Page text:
Popular Science

Our checkered past

PEOPLE HAVE BEEN challenging their wits since at least the third millennium BCE, when ancient Sumerians carved riddles into stone tablets. (Try this one, for example: “There is a house. One enters it blind and comes out seeing. What is it?”) Over time, we’ve developed puzzles that test a variety of skills—and revamped the most popular forms to make them ever trickier. Yet as the difficulty of brainteasers has grown, so too has our urge to tap them for sweet respite from the everyday. Enjoy a little escape and see how many of these you can crack. (Pssst. It’s a school.)

Download a printable version of these games at pops.ci/puzzles.

Answers on pages 105–106


PLAYERS PENCIL IN letters to feel the teensy “aha” rush when the answer fits. Research also shows that satisfaction might not be the only upside to crosswords: Regular playing may help delay memory loss and other signs of cerebral aging. Whatever the reason for our obsession, in the 107 years since a New York City newspaper first published one, the audience has grown steadily and now includes the hundreds of thousands of fans who try to defeat The New York Times’ trickiest grids daily. —SKW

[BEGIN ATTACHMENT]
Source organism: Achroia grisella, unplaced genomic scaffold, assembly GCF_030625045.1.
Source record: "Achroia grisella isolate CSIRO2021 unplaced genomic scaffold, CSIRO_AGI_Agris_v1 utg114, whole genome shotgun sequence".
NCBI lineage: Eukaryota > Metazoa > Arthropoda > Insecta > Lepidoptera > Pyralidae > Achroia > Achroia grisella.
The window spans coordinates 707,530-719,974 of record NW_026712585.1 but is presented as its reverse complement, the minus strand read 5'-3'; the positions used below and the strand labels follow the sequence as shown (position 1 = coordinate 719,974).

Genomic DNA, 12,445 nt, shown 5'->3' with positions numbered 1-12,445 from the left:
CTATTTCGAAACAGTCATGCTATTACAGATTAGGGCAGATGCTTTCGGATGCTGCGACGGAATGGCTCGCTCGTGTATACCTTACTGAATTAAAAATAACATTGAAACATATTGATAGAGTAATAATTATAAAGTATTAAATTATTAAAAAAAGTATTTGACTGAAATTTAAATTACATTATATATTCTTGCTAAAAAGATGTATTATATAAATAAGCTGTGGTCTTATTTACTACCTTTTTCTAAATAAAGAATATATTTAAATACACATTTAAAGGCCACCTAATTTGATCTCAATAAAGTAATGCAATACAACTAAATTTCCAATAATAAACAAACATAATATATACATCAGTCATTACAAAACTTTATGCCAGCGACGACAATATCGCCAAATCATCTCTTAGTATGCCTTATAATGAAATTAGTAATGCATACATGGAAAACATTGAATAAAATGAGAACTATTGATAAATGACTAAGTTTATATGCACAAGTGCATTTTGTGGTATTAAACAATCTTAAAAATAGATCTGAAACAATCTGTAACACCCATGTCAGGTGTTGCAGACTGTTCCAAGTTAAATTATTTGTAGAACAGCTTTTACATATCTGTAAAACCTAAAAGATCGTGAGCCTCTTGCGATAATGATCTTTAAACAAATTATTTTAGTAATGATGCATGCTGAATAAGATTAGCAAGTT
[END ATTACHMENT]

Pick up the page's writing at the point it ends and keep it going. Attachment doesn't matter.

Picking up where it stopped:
Likely inspired by the ancient Sator square—a box of five words that sound out the same sentence backward and forward—England-born Arthur Wynne created the first published crossword. The mechanics of the diamond-shaped game, which ran in 1913, are the same as contemporary ones.

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